To start this article I want to define a few terms first…
Closed Chain Exercise:exercises or movements where the distal aspect of the extremity is fixed to an object that is stationary. **Closed chain exercises are perferred in the lower extremity as they are much more functional in nature**
Muscle Activation: Neuromuscular activation is measured using EMG sensors. These are used to measure the Brain to Muscle Connection.
Developing Neuromuscular Activation can be extremely beneficial for almost everyone. In the rehab setting, many people have inhibited muscles, whether it be from an injury or even inhibited hip flexors from sitting all the day. Muscle activation can also be very important for people who are preparing for training or competition. Performing muscle activation exercise can help “wake up” the muscle and help improve performance while decreasing risk of injury. The beautiful part of Neuromuscular activation exercises is we can expect to see results much more rapidly than strength gains. These can also be used as a precursor to strengthening exercises and act as a primer. However, we should understand the limitations. Many times, but not always, exercises aimed at neuromuscular activation are not effective at improving strength or building muscle. In this article I chose a list of exercises that will not only help activate muscles but also improve strength and hypertrophy.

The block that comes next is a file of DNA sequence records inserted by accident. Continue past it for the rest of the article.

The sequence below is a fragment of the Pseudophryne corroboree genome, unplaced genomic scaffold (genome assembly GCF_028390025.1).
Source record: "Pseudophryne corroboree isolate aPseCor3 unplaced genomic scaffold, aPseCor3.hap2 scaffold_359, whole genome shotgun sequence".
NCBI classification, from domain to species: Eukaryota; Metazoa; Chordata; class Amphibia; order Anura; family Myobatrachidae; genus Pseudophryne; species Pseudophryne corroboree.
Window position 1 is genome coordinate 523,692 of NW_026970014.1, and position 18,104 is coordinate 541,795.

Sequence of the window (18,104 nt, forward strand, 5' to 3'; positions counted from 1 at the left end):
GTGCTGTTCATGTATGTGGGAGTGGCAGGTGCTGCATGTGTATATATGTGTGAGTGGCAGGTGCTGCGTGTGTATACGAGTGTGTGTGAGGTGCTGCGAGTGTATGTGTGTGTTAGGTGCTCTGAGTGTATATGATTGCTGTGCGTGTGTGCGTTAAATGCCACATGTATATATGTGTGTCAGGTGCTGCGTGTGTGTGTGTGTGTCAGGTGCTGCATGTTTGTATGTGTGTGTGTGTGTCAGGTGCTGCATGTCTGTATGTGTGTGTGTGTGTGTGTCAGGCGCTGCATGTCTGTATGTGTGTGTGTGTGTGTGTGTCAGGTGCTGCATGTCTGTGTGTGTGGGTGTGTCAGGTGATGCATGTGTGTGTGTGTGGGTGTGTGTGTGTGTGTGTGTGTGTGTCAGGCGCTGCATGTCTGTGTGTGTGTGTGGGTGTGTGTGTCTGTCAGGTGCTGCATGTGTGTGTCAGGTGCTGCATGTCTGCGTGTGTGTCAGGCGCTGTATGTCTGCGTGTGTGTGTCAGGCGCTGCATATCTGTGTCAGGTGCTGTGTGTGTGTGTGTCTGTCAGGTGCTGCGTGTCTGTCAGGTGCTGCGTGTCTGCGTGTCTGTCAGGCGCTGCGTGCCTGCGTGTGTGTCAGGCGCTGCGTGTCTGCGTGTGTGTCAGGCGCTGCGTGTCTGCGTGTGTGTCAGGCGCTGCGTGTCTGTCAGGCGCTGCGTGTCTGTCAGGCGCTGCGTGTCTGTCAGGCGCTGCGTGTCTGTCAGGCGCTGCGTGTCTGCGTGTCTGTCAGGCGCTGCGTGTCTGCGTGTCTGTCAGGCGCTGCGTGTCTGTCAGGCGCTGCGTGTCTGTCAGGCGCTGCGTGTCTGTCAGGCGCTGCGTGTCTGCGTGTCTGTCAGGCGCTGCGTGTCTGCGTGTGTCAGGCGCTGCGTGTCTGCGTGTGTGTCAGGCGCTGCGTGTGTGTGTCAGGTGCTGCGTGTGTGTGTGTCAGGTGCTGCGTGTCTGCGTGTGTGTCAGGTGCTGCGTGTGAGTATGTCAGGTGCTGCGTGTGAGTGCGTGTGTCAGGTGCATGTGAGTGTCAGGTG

All these exercise and ranking were determined from a recently published Systematic review, “Gluteus Maximus Activation during Common Strength and Hypertrophy Exercises: A Systematic Review.”
#7: Traditional Deadlifts
#6: Single Leg Squats
“If you want to activate, strengthen or make your booty bigger, squats will be in the exercise prescription. The only question will be which variation of the squat will you want to implement. In biomechanical theory front squats will challenge the glutes more as it will put our center of mass more forward, creating greater torque at the glute. However in practical terms the front squat keeps us in a more upright torso position, which will work our quads more compared to our glutes. Meanwhile, a back squat many times causes a more hip hinge movement, leading to torso flexion putting greater strain on our glutes.”